BY: DANIELLE K. LAMBERT*
The last week has been a painful, painful time for everyone in the country. I scroll through my phone and see so many horrible things day in and day out and I am sorry that all of us are experiencing this level of chaos.
This has also been a painful time in veterinary medicine, where we are being asked to come to a reckoning with some very challenging realities, such as the manner in which our inaction has led to a deafening lack of diversity. I knew we were the whitest profession in America, but I am sorry I didn’t question why sooner.
It’s pretty obvious I am a direct and intense person, but I wanted to respond to the issues our black colleagues face with intention.
I went to non-white colleagues that so kindly offered me their time. It is not their job to educate us, so I also found black colleagues and followed them on Instagram. I listened to black activists and academics. I read their work, and I revisted the book White Fragility.
The answer on how I could help was pretty clear: Speak up. Hold your white colleagues accountable. It will be intense, and real, and needed.
So I did. And I am sorry that the directness and bluntness I brought to the table, most of all to myself, has become a source of contention and distraction more than the actual meaning I’m trying to convey. But this intense social media style? It’s nothing new.
I’ve directly and bluntly told the profession we suck at marketing, and people agreed and changed.
I’ve directly and bluntly told the profession we had needed to elevate women entrepreneurs, and people agreed and changed.
I’ve directly and bluntly said we need to eliminate essential services during a pandemic, and people agreed and changed.
Then I directly and bluntly asked people to join me and yell that there is no place for racism in veterinary medicine, and the reaction was very different. I’m not sorry for asking why.
This is an extraordinarily hard topic for us to discuss as we struggle with the concept that we can be both a kind, compassionate white person and part of a racist system that affords us privilege. I’m not sorry for pointing that out, and asking for your help to change.
My approach to this topic is just like my approach to every other topic, and I knew ahead of time that this was going to get people upset, and angry, and that was probably unavoidable. I accept that.
Like all of us, I am learning, and I am sorry that this has turned into two camps of white people pointing fingers while, yet again, commandeering the conversation away from the very problems and voices I meant to help.
I am not sorry for being me, and for doing something hard and uncomfortable, and for making errors, and for trying to fix them. If I call myself a “thought leader,” then I must think about what being white in this world means.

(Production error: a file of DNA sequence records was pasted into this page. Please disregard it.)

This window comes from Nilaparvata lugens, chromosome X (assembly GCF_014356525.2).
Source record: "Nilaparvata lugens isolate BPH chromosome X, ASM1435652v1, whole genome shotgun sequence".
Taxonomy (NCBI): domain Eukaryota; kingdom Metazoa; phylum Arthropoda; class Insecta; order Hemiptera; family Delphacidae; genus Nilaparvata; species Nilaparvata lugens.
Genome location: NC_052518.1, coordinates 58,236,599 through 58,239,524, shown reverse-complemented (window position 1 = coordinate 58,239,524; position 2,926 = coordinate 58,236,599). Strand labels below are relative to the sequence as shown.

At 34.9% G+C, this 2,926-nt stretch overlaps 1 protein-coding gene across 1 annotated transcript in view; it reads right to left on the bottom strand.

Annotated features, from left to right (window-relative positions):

I am not sorry for asking you to do the same, and to question and push.
The comments from veterinary hospitals telling me clients applauded them for taking an anti-racist stance give me hope. The fact that I’ve made new non-white friends on Instagram this week makes me smile. I am not sorry for any of this.
But I am sorry for whatever role I played in making this a conversation whose focus has strayed, whose allies are retreating, whose willingness to talk has shut down, and whose arguments are focused on social media posts as opposed to solutions.
I am trying to level up as a human every single day, and learning to be anti-racist is part of that. I ask that you vow to level up with me. I will never be sorry for that.
Snout School is committed to continuing this conversation, but we need time to plan and organize. In the meantime, check out some of my favorite resources from this week:
Black DVM Network – A great place for black veterinary professionals to connect, but also a great place for others to find content to share that is not just from a white viewpoint. I’ve really enjoyed the Instagram lives they’ve been doing in the last few months. We will be donating proceeds from the There Is No Place In Veterinary Medicine For Racism shirts to them.
White Fragility – The easiest book on the tough subject of what it means to be white, especially in America. Might be sold out in book form, but it’s available through Audible and Kindle. It’s not gonna be easy to get through, but you can do it.
Navigating Diversity and Inclusion in Veterinary Medicine – It was edited by a woman I fangirl for, but also call a friend, Dr. Lisa Greenhill. Way more insight than I can offer on what all this means for us.
@Rachel.Cargle – A black thought leader and teacher whose information on Instagram is invaluable. I especially appreciated her concept of DAVRO about how white people basically deflect and blame when people call us out on this. Again, hard to stomach but valid. You can Venmo @rachelcargle to support her.
@BrandonKGood – This man just feels like someone I’d be friends with, and so his video “To My White Friends” and this one about what to do if you’re feeling shame as a white person hit me hardest of all the content I consumed this week. Go binge watch his IGTV.
*THANK YOU to my incredibly talented friend and colleague Dr. Jessica Vogelsang for helping me so eloquently build upon my typically bullish social media copy style. You are one of the most powerful assets veterinary medicine has, and knowing I can always count on you to be my anger translator empowers me to be the noisy bish I am. <3